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The Voice of the Black Community

Arts and Entertainment

Lynching exhibit at Levine Museum of New South
Photographs on display Sept. 29-Dec. 31
 
Published Thursday, September 6, 2012
by Michaela L. Duckett

There was a period in American history where lynching was commonly considered a community event, drawing all ages and classes of people to witness – even celebrate – brutal violence.


This horrific chapter in time will be examined in a new exhibit “Without Sanctuary: Lynching Photography in America” at Levine Museum of the New South Sept. 29 - Dec. 31.


“’Without Sanctuar’y certainly portrays one of the darkest, most painful chapters in southern and American history,” museum President Emily Zimmern said. “Our intent is not to dwell on this chapter, but to provide people a chance to learn and remember, and to feel empowered to stand up against bigotry and atrocity in the future. We hope visitors will view the exhibit without blame or guilt, and ask themselves: Who among us is without sanctuary today?”


The exhibit will contain approximately 70 images from a larger collection created by American antique collector James Allen, who spent more than 25 years gathering photographs and postcards taken from hangings and lynchings carried out by mobs.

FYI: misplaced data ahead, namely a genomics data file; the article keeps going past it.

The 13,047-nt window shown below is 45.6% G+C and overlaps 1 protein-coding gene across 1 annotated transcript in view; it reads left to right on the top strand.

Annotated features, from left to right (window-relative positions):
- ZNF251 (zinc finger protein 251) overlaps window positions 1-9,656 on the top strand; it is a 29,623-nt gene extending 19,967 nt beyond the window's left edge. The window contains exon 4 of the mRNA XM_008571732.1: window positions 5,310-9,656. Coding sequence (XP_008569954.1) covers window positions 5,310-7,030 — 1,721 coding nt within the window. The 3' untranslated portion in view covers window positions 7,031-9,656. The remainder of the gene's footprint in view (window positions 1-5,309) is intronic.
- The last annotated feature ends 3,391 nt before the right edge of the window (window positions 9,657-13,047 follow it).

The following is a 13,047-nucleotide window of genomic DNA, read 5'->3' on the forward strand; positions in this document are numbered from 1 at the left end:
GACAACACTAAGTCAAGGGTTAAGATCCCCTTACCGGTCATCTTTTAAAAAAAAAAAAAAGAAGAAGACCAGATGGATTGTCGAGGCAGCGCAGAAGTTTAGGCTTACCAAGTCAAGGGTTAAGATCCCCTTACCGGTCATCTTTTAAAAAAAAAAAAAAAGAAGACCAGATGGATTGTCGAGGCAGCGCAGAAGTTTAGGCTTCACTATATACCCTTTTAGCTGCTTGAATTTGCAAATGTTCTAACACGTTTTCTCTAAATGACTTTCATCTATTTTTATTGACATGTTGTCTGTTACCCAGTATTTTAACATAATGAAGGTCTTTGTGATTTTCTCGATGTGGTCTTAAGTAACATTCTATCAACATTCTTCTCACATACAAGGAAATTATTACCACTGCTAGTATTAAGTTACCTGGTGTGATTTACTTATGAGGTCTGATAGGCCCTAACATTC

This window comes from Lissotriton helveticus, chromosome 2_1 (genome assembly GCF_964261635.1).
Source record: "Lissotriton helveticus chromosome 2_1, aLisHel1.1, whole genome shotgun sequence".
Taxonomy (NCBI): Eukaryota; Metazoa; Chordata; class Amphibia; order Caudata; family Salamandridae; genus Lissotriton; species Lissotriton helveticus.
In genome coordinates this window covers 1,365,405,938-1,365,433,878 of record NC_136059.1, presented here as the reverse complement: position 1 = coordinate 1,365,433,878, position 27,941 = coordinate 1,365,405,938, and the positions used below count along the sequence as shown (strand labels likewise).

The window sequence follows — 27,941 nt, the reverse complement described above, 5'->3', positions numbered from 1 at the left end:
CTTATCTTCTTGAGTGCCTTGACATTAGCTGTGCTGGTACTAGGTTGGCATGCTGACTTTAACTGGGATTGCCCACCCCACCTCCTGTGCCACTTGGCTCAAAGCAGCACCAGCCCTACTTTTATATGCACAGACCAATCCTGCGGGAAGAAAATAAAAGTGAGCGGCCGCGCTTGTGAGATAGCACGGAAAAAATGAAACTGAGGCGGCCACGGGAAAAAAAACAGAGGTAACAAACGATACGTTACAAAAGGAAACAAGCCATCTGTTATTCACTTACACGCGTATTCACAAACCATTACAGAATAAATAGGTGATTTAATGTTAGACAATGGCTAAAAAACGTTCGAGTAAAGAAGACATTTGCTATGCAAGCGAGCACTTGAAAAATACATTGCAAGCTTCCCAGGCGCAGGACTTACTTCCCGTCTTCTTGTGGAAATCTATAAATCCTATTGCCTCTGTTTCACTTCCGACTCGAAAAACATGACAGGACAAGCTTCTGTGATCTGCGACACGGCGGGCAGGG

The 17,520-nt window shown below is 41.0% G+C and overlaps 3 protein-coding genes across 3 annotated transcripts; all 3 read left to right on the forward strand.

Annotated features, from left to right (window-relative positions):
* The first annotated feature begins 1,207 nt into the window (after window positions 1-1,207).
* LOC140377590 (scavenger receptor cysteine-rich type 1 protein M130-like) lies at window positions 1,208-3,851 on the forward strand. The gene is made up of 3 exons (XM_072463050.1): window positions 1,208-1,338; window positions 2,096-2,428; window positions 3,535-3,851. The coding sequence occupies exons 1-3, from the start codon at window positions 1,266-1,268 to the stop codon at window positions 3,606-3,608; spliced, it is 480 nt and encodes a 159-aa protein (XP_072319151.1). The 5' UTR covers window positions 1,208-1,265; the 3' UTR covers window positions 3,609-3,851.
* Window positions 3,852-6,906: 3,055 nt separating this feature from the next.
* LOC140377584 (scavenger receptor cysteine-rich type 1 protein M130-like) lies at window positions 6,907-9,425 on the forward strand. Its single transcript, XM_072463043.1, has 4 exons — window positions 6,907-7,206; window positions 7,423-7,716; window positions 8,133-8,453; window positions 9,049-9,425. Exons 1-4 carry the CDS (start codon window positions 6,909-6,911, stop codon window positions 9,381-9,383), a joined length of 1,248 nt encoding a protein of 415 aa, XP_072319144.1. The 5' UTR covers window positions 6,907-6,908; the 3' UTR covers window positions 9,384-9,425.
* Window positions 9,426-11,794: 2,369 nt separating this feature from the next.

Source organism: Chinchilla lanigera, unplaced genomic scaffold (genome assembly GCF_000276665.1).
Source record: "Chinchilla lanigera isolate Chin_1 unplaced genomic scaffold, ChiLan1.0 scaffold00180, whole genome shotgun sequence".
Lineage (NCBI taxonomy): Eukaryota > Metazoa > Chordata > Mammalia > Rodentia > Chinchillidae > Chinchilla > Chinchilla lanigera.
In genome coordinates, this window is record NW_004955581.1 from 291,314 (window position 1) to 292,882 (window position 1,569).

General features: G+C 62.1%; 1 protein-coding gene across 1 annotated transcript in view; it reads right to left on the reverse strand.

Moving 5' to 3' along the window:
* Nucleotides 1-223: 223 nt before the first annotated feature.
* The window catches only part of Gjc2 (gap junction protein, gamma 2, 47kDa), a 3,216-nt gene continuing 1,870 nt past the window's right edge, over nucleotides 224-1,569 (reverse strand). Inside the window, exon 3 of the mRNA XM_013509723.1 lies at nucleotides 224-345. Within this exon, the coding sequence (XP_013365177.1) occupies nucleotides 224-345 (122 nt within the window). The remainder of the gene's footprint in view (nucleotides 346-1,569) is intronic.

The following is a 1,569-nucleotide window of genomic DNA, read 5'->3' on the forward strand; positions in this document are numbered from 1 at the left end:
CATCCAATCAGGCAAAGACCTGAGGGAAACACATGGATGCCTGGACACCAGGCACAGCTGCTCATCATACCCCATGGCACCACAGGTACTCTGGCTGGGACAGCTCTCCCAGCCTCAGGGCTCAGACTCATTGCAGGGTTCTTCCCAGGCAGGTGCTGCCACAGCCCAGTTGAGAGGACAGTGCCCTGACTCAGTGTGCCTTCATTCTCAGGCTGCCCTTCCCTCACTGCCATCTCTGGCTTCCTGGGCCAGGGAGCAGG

Lynchings took place across the U.S., but most occurred in the South. According to the Levine Museum, nearly 5,000 people were executed between 1882 and 1968, and the vast majority were African-American men and boys.


Levine Museum officials expect “Without Sanctuary” to stir strong feelings in those who come to view it. Organizers say the exhibit recognizes the humanity of victims, educates visitors and acknowledge the atrocities indeed took place. It also promotes cross-cultural discussion that can bring healing and vigilance against bigotry and violence.


This retrospective will be brought home by a new section of the exhibit created by Levine Museum historian Tom Hanchett. A panel titled “It Happened Here: Carolina Lynchings” notes the more than 260 documented lynchings that occurred in North and South Carolina.  Three lynchings will be explored in depth: At Poplar Tent, N.C. (1898), Lake City, S.C. (1898) and Salisbury (1906). 


The Levine Museum’s installation of the exhibit will also include interactive experiences designed to help visitors process and reflect on the images and information presented.


"Without Sanctuary: Lynching Photography in America" is organized by the National Underground Railroad Freedom Center through the ownership of the National Center for Civil and Human Rights. The images and postcards have previously been exhibited in New York City, Pittsburgh, Detroit, Chicago, Atlanta, Jackson, Miss., and most recently, Cincinnati, at the National Underground Railroad Freedom Center.  The installation at Levine Museum will be the final location for “Without Sanctuary” as a traveling exhibit. Upon closing in Charlotte, it will be installed as a permanent exhibit at the new National Center for Civil and Human Rights in Atlanta.

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